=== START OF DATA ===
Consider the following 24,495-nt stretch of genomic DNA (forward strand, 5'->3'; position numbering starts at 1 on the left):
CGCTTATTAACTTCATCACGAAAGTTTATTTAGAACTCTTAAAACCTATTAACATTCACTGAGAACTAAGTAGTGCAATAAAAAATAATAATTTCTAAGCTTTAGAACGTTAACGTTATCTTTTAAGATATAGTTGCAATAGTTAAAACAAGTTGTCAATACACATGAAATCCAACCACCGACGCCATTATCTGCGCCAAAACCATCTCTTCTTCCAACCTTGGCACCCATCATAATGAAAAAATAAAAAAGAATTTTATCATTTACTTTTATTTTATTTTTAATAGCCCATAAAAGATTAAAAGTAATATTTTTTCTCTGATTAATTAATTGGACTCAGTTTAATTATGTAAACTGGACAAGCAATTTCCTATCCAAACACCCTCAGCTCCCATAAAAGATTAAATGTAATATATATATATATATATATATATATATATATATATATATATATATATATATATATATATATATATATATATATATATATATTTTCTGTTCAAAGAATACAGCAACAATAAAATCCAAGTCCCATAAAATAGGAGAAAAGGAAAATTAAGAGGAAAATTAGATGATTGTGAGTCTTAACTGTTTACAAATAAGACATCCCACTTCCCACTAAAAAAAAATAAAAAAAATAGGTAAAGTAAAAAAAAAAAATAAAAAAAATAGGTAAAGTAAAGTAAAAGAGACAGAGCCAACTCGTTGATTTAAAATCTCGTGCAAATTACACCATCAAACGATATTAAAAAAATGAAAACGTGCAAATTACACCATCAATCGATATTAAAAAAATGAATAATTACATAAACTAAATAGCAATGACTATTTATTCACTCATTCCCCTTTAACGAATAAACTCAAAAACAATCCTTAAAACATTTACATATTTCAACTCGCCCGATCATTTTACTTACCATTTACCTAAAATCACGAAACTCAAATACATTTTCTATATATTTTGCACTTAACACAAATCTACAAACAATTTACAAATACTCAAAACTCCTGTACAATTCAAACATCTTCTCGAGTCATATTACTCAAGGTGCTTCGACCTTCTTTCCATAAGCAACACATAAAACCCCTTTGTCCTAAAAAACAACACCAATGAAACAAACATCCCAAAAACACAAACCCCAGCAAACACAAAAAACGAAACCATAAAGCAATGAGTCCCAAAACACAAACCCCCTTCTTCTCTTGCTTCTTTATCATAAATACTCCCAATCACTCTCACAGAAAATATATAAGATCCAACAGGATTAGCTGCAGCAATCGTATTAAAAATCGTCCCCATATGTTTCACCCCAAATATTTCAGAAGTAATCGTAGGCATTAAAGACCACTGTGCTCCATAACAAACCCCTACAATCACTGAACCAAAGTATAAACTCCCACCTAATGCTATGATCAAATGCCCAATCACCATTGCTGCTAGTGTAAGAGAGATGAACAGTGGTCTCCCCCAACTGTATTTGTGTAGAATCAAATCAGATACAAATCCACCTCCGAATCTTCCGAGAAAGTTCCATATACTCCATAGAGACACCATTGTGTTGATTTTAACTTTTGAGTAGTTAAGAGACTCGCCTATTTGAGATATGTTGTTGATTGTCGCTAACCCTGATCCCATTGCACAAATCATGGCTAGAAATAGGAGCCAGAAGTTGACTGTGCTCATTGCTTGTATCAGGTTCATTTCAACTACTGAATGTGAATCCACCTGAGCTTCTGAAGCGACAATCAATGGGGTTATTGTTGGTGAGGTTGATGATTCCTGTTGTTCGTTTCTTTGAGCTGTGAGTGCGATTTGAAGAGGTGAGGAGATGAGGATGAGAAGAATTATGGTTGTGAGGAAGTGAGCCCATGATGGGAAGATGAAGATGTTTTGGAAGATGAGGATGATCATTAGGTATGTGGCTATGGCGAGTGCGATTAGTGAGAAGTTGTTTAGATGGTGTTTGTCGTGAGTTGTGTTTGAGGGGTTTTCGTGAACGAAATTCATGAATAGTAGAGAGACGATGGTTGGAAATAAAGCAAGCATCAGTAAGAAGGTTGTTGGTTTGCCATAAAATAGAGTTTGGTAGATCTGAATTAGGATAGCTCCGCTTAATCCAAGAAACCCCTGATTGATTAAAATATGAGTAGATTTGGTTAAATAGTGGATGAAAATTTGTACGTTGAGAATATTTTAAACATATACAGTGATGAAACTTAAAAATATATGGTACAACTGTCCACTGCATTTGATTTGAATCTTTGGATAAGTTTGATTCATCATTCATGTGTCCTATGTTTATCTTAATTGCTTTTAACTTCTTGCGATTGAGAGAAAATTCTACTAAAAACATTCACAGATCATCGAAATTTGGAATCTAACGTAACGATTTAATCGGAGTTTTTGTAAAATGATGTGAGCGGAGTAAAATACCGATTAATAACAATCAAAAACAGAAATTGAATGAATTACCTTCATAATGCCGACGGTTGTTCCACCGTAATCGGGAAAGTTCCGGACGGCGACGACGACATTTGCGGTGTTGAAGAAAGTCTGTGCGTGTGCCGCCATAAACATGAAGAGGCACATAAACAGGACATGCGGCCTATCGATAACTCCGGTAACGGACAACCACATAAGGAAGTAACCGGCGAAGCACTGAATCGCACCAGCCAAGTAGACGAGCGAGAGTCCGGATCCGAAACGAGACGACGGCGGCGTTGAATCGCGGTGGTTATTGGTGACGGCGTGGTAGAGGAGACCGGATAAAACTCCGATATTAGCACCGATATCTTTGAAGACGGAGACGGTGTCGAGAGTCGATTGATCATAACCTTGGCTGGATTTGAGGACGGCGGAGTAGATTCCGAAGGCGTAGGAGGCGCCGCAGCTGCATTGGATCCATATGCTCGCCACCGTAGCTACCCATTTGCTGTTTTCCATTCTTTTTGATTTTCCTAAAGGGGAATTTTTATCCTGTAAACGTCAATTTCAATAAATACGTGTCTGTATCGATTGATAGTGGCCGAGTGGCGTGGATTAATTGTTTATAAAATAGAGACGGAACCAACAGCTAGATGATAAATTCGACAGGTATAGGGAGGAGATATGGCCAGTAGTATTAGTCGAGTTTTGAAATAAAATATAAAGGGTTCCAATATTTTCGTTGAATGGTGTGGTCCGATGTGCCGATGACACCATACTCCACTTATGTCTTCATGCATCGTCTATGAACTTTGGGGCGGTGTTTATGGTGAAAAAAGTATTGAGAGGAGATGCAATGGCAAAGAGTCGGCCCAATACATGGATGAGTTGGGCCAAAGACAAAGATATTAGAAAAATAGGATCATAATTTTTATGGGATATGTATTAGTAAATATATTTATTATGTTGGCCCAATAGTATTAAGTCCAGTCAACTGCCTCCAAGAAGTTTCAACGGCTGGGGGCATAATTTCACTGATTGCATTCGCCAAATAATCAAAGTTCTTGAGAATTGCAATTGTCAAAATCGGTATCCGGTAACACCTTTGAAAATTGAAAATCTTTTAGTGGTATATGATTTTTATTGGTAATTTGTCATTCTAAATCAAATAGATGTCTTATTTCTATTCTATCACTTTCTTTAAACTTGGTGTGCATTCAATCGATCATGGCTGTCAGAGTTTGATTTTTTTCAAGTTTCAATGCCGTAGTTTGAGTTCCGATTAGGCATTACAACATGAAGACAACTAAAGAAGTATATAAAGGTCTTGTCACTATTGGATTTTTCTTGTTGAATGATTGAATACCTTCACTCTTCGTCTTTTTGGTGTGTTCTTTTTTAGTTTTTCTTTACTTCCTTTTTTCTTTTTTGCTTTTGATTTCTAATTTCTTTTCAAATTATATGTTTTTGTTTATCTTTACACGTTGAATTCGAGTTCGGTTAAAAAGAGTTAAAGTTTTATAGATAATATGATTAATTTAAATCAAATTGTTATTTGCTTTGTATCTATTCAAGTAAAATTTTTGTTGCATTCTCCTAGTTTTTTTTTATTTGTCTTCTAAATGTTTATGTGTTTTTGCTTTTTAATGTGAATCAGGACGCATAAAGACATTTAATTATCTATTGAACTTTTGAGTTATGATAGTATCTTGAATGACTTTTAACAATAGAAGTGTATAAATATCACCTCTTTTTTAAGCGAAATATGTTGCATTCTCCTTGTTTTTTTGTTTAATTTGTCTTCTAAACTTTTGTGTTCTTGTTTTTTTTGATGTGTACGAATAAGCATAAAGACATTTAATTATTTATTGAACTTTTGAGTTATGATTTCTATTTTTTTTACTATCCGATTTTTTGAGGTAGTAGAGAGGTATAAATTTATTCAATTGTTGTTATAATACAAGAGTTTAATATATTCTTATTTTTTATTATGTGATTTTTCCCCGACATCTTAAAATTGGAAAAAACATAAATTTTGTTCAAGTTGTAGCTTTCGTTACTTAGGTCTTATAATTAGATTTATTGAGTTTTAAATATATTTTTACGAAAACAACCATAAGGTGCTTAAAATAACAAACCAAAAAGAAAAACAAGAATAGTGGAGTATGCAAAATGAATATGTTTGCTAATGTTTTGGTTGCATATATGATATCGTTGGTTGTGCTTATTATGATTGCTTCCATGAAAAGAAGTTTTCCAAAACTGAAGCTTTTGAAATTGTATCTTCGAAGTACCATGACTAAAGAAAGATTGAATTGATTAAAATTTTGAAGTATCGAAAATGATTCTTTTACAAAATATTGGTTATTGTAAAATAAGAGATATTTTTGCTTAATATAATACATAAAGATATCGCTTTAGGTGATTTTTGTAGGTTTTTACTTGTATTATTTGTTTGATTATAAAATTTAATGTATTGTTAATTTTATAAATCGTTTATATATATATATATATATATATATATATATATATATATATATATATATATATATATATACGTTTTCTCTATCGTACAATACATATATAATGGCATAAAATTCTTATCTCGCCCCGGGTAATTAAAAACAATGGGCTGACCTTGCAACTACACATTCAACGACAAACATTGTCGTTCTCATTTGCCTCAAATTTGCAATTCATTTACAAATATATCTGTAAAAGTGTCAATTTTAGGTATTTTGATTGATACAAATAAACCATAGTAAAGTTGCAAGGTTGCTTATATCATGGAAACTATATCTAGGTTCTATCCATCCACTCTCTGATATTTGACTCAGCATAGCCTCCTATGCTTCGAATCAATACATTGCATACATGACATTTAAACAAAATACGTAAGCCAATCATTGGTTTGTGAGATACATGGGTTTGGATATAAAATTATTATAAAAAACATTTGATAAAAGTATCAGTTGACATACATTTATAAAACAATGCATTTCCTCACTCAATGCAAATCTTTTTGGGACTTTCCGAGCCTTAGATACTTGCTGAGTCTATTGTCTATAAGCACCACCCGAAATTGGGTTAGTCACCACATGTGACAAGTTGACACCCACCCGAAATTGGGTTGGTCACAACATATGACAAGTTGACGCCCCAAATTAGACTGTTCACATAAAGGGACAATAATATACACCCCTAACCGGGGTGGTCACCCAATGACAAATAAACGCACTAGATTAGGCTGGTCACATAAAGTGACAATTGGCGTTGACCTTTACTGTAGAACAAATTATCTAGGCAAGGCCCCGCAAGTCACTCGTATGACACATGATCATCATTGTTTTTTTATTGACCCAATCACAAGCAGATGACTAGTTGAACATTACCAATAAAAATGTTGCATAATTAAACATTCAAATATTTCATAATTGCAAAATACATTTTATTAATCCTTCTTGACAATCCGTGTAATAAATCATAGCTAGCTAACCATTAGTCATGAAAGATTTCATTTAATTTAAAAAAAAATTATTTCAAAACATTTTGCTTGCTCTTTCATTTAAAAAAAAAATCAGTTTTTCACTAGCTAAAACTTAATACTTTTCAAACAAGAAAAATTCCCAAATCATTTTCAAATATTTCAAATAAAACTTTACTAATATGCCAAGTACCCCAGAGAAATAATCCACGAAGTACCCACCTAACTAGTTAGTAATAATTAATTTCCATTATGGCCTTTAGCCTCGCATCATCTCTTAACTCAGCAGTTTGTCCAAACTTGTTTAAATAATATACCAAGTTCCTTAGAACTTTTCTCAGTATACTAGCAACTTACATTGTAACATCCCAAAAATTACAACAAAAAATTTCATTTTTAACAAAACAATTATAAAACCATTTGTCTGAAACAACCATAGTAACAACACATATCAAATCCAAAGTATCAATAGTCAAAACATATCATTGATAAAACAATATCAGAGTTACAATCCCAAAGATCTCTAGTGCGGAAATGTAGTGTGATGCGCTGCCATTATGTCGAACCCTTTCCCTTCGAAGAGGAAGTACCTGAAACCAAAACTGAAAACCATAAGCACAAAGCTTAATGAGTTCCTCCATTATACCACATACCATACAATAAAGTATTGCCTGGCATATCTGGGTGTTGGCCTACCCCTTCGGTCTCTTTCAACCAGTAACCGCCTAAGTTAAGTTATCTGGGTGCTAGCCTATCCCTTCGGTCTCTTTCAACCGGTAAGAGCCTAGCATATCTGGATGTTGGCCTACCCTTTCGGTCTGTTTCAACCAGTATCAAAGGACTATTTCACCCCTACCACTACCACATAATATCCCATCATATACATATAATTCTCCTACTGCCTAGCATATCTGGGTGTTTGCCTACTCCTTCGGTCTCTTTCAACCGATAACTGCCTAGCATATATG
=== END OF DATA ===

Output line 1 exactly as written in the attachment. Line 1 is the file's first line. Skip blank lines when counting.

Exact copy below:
Consider the following 24,495-nt stretch of genomic DNA (forward strand, 5'->3'; position numbering starts at 1 on the left):